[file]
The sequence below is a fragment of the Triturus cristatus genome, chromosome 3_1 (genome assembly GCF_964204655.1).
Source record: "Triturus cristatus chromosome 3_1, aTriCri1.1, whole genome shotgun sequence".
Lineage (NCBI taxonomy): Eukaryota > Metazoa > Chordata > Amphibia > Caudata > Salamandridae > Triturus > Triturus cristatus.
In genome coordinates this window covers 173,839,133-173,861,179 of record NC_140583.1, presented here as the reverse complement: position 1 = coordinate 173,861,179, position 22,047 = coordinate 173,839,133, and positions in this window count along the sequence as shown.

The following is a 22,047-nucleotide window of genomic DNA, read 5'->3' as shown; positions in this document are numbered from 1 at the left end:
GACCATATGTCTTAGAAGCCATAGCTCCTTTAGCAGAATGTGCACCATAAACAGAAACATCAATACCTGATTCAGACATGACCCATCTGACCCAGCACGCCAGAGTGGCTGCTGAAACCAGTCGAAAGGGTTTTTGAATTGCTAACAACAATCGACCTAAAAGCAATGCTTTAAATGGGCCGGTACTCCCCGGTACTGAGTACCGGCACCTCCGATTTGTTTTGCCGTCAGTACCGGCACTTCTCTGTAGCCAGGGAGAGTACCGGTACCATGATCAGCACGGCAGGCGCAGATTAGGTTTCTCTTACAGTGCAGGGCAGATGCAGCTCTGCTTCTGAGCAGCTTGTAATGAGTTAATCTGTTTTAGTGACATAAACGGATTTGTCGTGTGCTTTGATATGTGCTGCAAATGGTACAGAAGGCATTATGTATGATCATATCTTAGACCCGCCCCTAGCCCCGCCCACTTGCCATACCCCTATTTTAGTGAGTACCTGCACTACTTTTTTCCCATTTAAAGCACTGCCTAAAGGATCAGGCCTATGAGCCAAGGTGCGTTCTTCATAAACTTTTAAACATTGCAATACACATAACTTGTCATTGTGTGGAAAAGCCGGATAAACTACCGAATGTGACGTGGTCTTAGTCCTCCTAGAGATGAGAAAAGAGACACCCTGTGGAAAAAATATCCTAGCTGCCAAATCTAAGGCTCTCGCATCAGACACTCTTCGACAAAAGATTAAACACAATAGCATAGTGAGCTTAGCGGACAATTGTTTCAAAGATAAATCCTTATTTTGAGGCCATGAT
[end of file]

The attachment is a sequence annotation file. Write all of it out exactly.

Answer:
The sequence below is a fragment of the Triturus cristatus genome, chromosome 3_1 (genome assembly GCF_964204655.1).
Source record: "Triturus cristatus chromosome 3_1, aTriCri1.1, whole genome shotgun sequence".
Lineage (NCBI taxonomy): Eukaryota > Metazoa > Chordata > Amphibia > Caudata > Salamandridae > Triturus > Triturus cristatus.
In genome coordinates this window covers 173,839,133-173,861,179 of record NC_140583.1, presented here as the reverse complement: position 1 = coordinate 173,861,179, position 22,047 = coordinate 173,839,133, and positions in this window count along the sequence as shown.

The following is a 22,047-nucleotide window of genomic DNA, read 5'->3' as shown; positions in this document are numbered from 1 at the left end:
GACCATATGTCTTAGAAGCCATAGCTCCTTTAGCAGAATGTGCACCATAAACAGAAACATCAATACCTGATTCAGACATGACCCATCTGACCCAGCACGCCAGAGTGGCTGCTGAAACCAGTCGAAAGGGTTTTTGAATTGCTAACAACAATCGACCTAAAAGCAATGCTTTAAATGGGCCGGTACTCCCCGGTACTGAGTACCGGCACCTCCGATTTGTTTTGCCGTCAGTACCGGCACTTCTCTGTAGCCAGGGAGAGTACCGGTACCATGATCAGCACGGCAGGCGCAGATTAGGTTTCTCTTACAGTGCAGGGCAGATGCAGCTCTGCTTCTGAGCAGCTTGTAATGAGTTAATCTGTTTTAGTGACATAAACGGATTTGTCGTGTGCTTTGATATGTGCTGCAAATGGTACAGAAGGCATTATGTATGATCATATCTTAGACCCGCCCCTAGCCCCGCCCACTTGCCATACCCCTATTTTAGTGAGTACCTGCACTACTTTTTTCCCATTTAAAGCACTGCCTAAAGGATCAGGCCTATGAGCCAAGGTGCGTTCTTCATAAACTTTTAAACATTGCAATACACATAACTTGTCATTGTGTGGAAAAGCCGGATAAACTACCGAATGTGACGTGGTCTTAGTCCTCCTAGAGATGAGAAAAGAGACACCCTGTGGAAAAAATATCCTAGCTGCCAAATCTAAGGCTCTCGCATCAGACACTCTTCGACAAAAGATTAAACACAATAGCATAGTGAGCTTAGCGGACAATTGTTTCAAAGATAAATCCTTATTTTGAGGCCATGAT